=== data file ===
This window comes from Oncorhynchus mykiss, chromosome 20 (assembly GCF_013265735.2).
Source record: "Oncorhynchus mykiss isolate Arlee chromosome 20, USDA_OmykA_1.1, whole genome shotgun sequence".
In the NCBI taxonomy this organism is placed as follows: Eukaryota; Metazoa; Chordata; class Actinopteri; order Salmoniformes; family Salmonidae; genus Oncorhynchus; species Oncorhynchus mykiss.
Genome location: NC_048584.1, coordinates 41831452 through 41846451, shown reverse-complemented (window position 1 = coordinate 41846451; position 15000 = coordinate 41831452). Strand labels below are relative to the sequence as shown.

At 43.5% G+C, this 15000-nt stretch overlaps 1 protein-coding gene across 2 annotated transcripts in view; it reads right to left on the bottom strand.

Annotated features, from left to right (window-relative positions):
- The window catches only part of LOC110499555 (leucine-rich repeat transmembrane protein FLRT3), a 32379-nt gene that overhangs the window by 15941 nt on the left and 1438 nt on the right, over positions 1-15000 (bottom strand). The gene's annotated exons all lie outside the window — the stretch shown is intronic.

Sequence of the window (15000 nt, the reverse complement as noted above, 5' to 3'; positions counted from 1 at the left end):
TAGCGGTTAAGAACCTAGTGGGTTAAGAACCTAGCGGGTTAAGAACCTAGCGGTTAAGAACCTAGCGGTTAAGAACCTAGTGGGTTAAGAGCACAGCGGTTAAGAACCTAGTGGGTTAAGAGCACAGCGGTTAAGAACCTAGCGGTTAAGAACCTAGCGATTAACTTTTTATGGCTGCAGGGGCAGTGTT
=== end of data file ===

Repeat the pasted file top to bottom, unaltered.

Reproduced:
This window comes from Oncorhynchus mykiss, chromosome 20 (assembly GCF_013265735.2).
Source record: "Oncorhynchus mykiss isolate Arlee chromosome 20, USDA_OmykA_1.1, whole genome shotgun sequence".
In the NCBI taxonomy this organism is placed as follows: Eukaryota; Metazoa; Chordata; class Actinopteri; order Salmoniformes; family Salmonidae; genus Oncorhynchus; species Oncorhynchus mykiss.
Genome location: NC_048584.1, coordinates 41831452 through 41846451, shown reverse-complemented (window position 1 = coordinate 41846451; position 15000 = coordinate 41831452). Strand labels below are relative to the sequence as shown.

At 43.5% G+C, this 15000-nt stretch overlaps 1 protein-coding gene across 2 annotated transcripts in view; it reads right to left on the bottom strand.

Annotated features, from left to right (window-relative positions):
- The window catches only part of LOC110499555 (leucine-rich repeat transmembrane protein FLRT3), a 32379-nt gene that overhangs the window by 15941 nt on the left and 1438 nt on the right, over positions 1-15000 (bottom strand). The gene's annotated exons all lie outside the window — the stretch shown is intronic.

Sequence of the window (15000 nt, the reverse complement as noted above, 5' to 3'; positions counted from 1 at the left end):
TAGCGGTTAAGAACCTAGTGGGTTAAGAACCTAGCGGGTTAAGAACCTAGCGGTTAAGAACCTAGCGGTTAAGAACCTAGTGGGTTAAGAGCACAGCGGTTAAGAACCTAGTGGGTTAAGAGCACAGCGGTTAAGAACCTAGCGGTTAAGAACCTAGCGATTAACTTTTTATGGCTGCAGGGGCAGTGTT